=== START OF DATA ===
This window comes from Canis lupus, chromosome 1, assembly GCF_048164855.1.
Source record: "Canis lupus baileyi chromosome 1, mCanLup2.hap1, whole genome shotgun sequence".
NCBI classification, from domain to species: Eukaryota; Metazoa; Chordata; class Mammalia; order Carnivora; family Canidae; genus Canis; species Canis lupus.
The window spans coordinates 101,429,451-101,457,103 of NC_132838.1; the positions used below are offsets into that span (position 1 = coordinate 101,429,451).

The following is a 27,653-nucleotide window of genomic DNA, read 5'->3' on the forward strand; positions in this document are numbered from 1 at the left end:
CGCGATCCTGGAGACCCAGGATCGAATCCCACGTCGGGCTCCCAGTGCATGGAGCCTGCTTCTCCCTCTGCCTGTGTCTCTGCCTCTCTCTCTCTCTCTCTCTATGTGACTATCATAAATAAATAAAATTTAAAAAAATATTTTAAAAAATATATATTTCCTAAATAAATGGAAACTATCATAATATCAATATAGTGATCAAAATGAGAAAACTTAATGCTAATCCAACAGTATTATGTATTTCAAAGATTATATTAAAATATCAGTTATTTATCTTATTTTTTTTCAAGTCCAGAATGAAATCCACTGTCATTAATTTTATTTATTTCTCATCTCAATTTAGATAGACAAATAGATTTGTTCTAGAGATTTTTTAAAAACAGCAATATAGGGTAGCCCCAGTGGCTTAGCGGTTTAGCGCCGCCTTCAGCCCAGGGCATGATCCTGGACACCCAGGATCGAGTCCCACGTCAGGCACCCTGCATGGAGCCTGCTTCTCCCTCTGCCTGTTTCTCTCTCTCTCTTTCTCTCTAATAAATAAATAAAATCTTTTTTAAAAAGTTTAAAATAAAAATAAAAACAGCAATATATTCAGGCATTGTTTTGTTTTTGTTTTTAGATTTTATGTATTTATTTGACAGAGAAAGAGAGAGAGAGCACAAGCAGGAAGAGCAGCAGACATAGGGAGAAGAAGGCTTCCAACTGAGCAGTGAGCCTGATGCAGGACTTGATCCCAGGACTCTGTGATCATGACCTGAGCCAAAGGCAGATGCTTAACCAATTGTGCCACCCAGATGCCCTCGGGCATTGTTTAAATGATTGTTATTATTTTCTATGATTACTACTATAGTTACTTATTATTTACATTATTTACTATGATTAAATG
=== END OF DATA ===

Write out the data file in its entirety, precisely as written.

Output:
This window comes from Canis lupus, chromosome 1, assembly GCF_048164855.1.
Source record: "Canis lupus baileyi chromosome 1, mCanLup2.hap1, whole genome shotgun sequence".
NCBI classification, from domain to species: Eukaryota; Metazoa; Chordata; class Mammalia; order Carnivora; family Canidae; genus Canis; species Canis lupus.
The window spans coordinates 101,429,451-101,457,103 of NC_132838.1; the positions used below are offsets into that span (position 1 = coordinate 101,429,451).

The following is a 27,653-nucleotide window of genomic DNA, read 5'->3' on the forward strand; positions in this document are numbered from 1 at the left end:
CGCGATCCTGGAGACCCAGGATCGAATCCCACGTCGGGCTCCCAGTGCATGGAGCCTGCTTCTCCCTCTGCCTGTGTCTCTGCCTCTCTCTCTCTCTCTCTCTATGTGACTATCATAAATAAATAAAATTTAAAAAAATATTTTAAAAAATATATATTTCCTAAATAAATGGAAACTATCATAATATCAATATAGTGATCAAAATGAGAAAACTTAATGCTAATCCAACAGTATTATGTATTTCAAAGATTATATTAAAATATCAGTTATTTATCTTATTTTTTTTCAAGTCCAGAATGAAATCCACTGTCATTAATTTTATTTATTTCTCATCTCAATTTAGATAGACAAATAGATTTGTTCTAGAGATTTTTTAAAAACAGCAATATAGGGTAGCCCCAGTGGCTTAGCGGTTTAGCGCCGCCTTCAGCCCAGGGCATGATCCTGGACACCCAGGATCGAGTCCCACGTCAGGCACCCTGCATGGAGCCTGCTTCTCCCTCTGCCTGTTTCTCTCTCTCTCTTTCTCTCTAATAAATAAATAAAATCTTTTTTAAAAAGTTTAAAATAAAAATAAAAACAGCAATATATTCAGGCATTGTTTTGTTTTTGTTTTTAGATTTTATGTATTTATTTGACAGAGAAAGAGAGAGAGAGCACAAGCAGGAAGAGCAGCAGACATAGGGAGAAGAAGGCTTCCAACTGAGCAGTGAGCCTGATGCAGGACTTGATCCCAGGACTCTGTGATCATGACCTGAGCCAAAGGCAGATGCTTAACCAATTGTGCCACCCAGATGCCCTCGGGCATTGTTTAAATGATTGTTATTATTTTCTATGATTACTACTATAGTTACTTATTATTTACATTATTTACTATGATTAAATG